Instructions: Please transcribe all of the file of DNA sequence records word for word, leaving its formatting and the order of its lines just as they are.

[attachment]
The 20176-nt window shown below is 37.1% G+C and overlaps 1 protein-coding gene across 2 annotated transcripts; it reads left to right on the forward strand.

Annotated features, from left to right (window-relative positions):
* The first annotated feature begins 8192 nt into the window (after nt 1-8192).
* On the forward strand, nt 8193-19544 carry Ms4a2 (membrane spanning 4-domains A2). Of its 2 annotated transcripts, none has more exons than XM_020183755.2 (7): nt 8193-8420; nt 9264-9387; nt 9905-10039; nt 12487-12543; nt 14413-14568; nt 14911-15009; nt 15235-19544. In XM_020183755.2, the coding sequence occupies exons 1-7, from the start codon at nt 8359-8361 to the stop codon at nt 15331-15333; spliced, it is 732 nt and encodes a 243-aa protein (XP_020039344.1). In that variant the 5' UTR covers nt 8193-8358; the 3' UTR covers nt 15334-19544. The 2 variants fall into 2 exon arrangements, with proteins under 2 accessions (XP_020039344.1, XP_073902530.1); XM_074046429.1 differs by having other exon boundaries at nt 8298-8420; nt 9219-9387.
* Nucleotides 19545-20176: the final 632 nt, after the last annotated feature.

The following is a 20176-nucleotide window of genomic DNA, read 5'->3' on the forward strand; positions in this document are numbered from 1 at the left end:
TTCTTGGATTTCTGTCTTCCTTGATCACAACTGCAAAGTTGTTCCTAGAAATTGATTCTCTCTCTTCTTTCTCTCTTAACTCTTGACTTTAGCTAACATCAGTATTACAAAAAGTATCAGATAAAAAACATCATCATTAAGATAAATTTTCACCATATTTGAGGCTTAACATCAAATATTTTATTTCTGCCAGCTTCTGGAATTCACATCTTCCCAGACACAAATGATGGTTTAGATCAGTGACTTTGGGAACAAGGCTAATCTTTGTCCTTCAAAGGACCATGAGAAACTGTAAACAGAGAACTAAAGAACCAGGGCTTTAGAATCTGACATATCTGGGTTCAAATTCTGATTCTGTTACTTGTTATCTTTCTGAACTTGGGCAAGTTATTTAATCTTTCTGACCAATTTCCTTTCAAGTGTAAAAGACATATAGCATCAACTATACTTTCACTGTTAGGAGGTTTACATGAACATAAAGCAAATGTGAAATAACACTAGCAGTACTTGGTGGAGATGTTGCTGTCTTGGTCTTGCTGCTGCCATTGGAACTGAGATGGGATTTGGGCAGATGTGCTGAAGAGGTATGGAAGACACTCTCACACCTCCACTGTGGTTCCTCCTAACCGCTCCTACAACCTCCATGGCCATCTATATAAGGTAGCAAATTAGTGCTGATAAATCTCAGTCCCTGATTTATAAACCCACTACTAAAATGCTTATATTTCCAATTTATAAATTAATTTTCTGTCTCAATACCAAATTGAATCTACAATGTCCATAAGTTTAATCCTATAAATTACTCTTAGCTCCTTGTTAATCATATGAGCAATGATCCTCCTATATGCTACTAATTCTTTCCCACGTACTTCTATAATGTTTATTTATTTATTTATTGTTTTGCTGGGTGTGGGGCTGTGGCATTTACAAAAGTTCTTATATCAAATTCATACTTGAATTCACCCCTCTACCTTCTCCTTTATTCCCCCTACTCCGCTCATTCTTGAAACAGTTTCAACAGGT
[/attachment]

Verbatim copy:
The 20176-nt window shown below is 37.1% G+C and overlaps 1 protein-coding gene across 2 annotated transcripts; it reads left to right on the forward strand.

Annotated features, from left to right (window-relative positions):
* The first annotated feature begins 8192 nt into the window (after nt 1-8192).
* On the forward strand, nt 8193-19544 carry Ms4a2 (membrane spanning 4-domains A2). Of its 2 annotated transcripts, none has more exons than XM_020183755.2 (7): nt 8193-8420; nt 9264-9387; nt 9905-10039; nt 12487-12543; nt 14413-14568; nt 14911-15009; nt 15235-19544. In XM_020183755.2, the coding sequence occupies exons 1-7, from the start codon at nt 8359-8361 to the stop codon at nt 15331-15333; spliced, it is 732 nt and encodes a 243-aa protein (XP_020039344.1). In that variant the 5' UTR covers nt 8193-8358; the 3' UTR covers nt 15334-19544. The 2 variants fall into 2 exon arrangements, with proteins under 2 accessions (XP_020039344.1, XP_073902530.1); XM_074046429.1 differs by having other exon boundaries at nt 8298-8420; nt 9219-9387.
* Nucleotides 19545-20176: the final 632 nt, after the last annotated feature.

The following is a 20176-nucleotide window of genomic DNA, read 5'->3' on the forward strand; positions in this document are numbered from 1 at the left end:
TTCTTGGATTTCTGTCTTCCTTGATCACAACTGCAAAGTTGTTCCTAGAAATTGATTCTCTCTCTTCTTTCTCTCTTAACTCTTGACTTTAGCTAACATCAGTATTACAAAAAGTATCAGATAAAAAACATCATCATTAAGATAAATTTTCACCATATTTGAGGCTTAACATCAAATATTTTATTTCTGCCAGCTTCTGGAATTCACATCTTCCCAGACACAAATGATGGTTTAGATCAGTGACTTTGGGAACAAGGCTAATCTTTGTCCTTCAAAGGACCATGAGAAACTGTAAACAGAGAACTAAAGAACCAGGGCTTTAGAATCTGACATATCTGGGTTCAAATTCTGATTCTGTTACTTGTTATCTTTCTGAACTTGGGCAAGTTATTTAATCTTTCTGACCAATTTCCTTTCAAGTGTAAAAGACATATAGCATCAACTATACTTTCACTGTTAGGAGGTTTACATGAACATAAAGCAAATGTGAAATAACACTAGCAGTACTTGGTGGAGATGTTGCTGTCTTGGTCTTGCTGCTGCCATTGGAACTGAGATGGGATTTGGGCAGATGTGCTGAAGAGGTATGGAAGACACTCTCACACCTCCACTGTGGTTCCTCCTAACCGCTCCTACAACCTCCATGGCCATCTATATAAGGTAGCAAATTAGTGCTGATAAATCTCAGTCCCTGATTTATAAACCCACTACTAAAATGCTTATATTTCCAATTTATAAATTAATTTTCTGTCTCAATACCAAATTGAATCTACAATGTCCATAAGTTTAATCCTATAAATTACTCTTAGCTCCTTGTTAATCATATGAGCAATGATCCTCCTATATGCTACTAATTCTTTCCCACGTACTTCTATAATGTTTATTTATTTATTTATTGTTTTGCTGGGTGTGGGGCTGTGGCATTTACAAAAGTTCTTATATCAAATTCATACTTGAATTCACCCCTCTACCTTCTCCTTTATTCCCCCTACTCCGCTCATTCTTGAAACAGTTTCAACAGGT